A nine-year-old was rewarded with a trip to Hooters – an American chain known for putting its waitresses in notoriously scanty uniforms – after he did well at school.

Paul Edwards, 36, treated his son to a meal at the recently opened branch in Liverpool, following encouraging remarks from his teacher – and social media had mixed reactions about the parenting tactic.

His son, Buddy, didn’t believe the establishment actually existed – so his father decided to show, rather than tell.

‘He was a bit shy at first but then he loved it,’ Paul told LADbible. ‘The staff were great and so helpful, and the food was beautiful.’

Speaking to the outlet, the father also insisted that Buddy’s mother was ‘cool’ about the endeavour, and even dropped the pair off.

The father-son duo are already planning a return trip because the schoolboy wants to watch the World Cup’s England versus USA match there on Friday.

Buddy clearly enjoyed his ‘dad and lad night’, praising the food and saying he ‘wants to come there every week’, LADbible reports.

Paul shared a snap of his grinning son at the restaurant on Twitter, where commenters appeared torn on whether the trip was a fun bonding experience between father and son – or ‘creepy as f**k’.

‘Best Dad Ever!’ one commenter praised, whereas another branded the trip ‘depressing’.

It comes as Hooters’ recent opening in Liverpool has left many customers seemingly confused by the Scouse waitresses singing in American accents.

The chain, which critics have often dubbed ‘degrading’ to women, opened in Liverpool this week despite a backlash from the local council.

The clip showed the waitresses, who donned the infamous orange shorts and the white tank tops featuring the company logo, gathered around a few tables.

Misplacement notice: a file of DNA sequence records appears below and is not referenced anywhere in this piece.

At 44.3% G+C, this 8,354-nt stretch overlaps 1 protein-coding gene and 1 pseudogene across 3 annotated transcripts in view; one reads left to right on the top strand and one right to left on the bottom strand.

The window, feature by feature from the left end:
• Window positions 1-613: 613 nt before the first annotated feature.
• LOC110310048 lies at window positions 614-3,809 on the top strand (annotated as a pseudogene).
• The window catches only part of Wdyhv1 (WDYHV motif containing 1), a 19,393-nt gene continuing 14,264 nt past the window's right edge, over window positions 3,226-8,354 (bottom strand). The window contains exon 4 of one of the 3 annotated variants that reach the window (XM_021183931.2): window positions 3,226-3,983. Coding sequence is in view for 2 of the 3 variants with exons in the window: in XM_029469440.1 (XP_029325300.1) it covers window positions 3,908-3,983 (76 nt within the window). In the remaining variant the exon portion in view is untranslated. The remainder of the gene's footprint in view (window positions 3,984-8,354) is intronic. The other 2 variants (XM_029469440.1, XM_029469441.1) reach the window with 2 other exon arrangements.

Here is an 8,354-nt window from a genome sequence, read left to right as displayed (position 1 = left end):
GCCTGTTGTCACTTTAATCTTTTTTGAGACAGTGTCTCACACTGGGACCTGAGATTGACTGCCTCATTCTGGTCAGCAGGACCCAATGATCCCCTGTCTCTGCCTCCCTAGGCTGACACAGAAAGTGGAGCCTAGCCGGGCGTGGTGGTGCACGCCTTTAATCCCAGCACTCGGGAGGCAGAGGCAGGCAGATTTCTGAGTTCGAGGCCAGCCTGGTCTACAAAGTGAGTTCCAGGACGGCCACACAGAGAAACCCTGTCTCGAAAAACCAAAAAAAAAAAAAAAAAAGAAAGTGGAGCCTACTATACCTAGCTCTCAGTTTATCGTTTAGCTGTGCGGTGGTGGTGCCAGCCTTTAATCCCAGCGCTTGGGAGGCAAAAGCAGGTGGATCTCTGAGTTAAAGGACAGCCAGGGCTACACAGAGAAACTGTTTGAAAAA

The girls then begin clapping their hands and singing while incorporating some dance moves as people eat their meals.

People rushed to the comments with many saying the scene looked ‘awkward’ while others claimed to have ‘second hand embarrassment.’

One person wrote: Omg this has made me turn inside out from awkwardness. I’m now on the floor in a ball.’

Another said: ‘Oh god… it’s all so tragic.’ While someone else said: ‘Why do I feel embarrassed.’

Others were confused as to why the waitresses all sang in American accents when they are Scouser’s.

One person wrote: ‘As in Liverpool uk !!?… so why do they all have American accents !!?’

Another said: ‘Why the American accent.’ While someone else wrote: ‘Do they get told they have to sing in an American accent?’

However it wasn’t just social media users that were hitting back at the new restaurant, Liverpool Local Council weren’t too happy either.

Maria Toolan, a Labour councillor for Liverpool, started a petition against the chain opening a franchise in the city earlier this year.

‘Hooters is an archaic and chauvinistic brand and this kind type of venue is no longer reflective of today’s society,’ her petition read.

‘Hooters employs women to promote its business activities in an exploitative manner, It demeans and degrades women and undermines female equality.’

But after being granted a license to operate, Liverpool Council’s planning department have rejected plans for the illuminated signs that would be erected at the Hooters venue, as it’s situated in a conservation area.

City centre councillor Nick Small objected to the planned signs, claiming they would be ‘belong more in Amsterdam’s Red Light District than Liverpool’s oldest conservation area.’

He added: ‘The proposed signage, banner and flag is bright, gaudy and not within keeping of the character of the area.’

In a decision notice rejecting the signage plans, a Liverpool Council report stated: ‘By virtue of size, design and siting, the proposed illuminated vertical signs, banner sign and flag would fail to preserve the character and appearance of the application building and Castle Street Conservation Area and the setting of adjacent listed buildings.’

Hooters – which has one other UK site in Nottingham – was granted a licence to open in Liverpool following a hearing in February.

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